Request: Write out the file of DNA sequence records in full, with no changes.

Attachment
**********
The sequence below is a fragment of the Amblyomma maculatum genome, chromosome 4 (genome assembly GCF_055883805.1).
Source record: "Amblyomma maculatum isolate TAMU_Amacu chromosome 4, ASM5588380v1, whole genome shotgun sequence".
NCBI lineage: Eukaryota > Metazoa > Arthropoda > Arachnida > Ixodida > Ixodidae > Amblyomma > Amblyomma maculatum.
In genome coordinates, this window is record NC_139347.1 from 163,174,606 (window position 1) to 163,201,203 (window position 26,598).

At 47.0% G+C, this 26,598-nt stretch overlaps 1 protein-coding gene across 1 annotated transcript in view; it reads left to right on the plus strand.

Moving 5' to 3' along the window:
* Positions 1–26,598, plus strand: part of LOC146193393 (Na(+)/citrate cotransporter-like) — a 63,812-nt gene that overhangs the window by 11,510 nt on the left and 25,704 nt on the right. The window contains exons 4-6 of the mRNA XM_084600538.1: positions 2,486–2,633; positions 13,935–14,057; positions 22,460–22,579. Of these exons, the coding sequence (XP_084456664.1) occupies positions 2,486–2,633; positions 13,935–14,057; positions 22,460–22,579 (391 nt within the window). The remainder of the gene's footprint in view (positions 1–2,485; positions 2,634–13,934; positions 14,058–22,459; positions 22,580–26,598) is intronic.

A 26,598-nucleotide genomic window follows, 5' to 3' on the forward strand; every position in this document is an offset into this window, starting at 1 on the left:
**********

The sequence below is a fragment of the Amblyomma maculatum genome, chromosome 4 (genome assembly GCF_055883805.1).
Source record: "Amblyomma maculatum isolate TAMU_Amacu chromosome 4, ASM5588380v1, whole genome shotgun sequence".
NCBI lineage: Eukaryota > Metazoa > Arthropoda > Arachnida > Ixodida > Ixodidae > Amblyomma > Amblyomma maculatum.
In genome coordinates, this window is record NC_139347.1 from 163,174,606 (window position 1) to 163,201,203 (window position 26,598).

At 47.0% G+C, this 26,598-nt stretch overlaps 1 protein-coding gene across 1 annotated transcript in view; it reads left to right on the plus strand.

Moving 5' to 3' along the window:
* Positions 1–26,598, plus strand: part of LOC146193393 (Na(+)/citrate cotransporter-like) — a 63,812-nt gene that overhangs the window by 11,510 nt on the left and 25,704 nt on the right. The window contains exons 4-6 of the mRNA XM_084600538.1: positions 2,486–2,633; positions 13,935–14,057; positions 22,460–22,579. Of these exons, the coding sequence (XP_084456664.1) occupies positions 2,486–2,633; positions 13,935–14,057; positions 22,460–22,579 (391 nt within the window). The remainder of the gene's footprint in view (positions 1–2,485; positions 2,634–13,934; positions 14,058–22,459; positions 22,580–26,598) is intronic.

A 26,598-nucleotide genomic window follows, 5' to 3' on the forward strand; every position in this document is an offset into this window, starting at 1 on the left: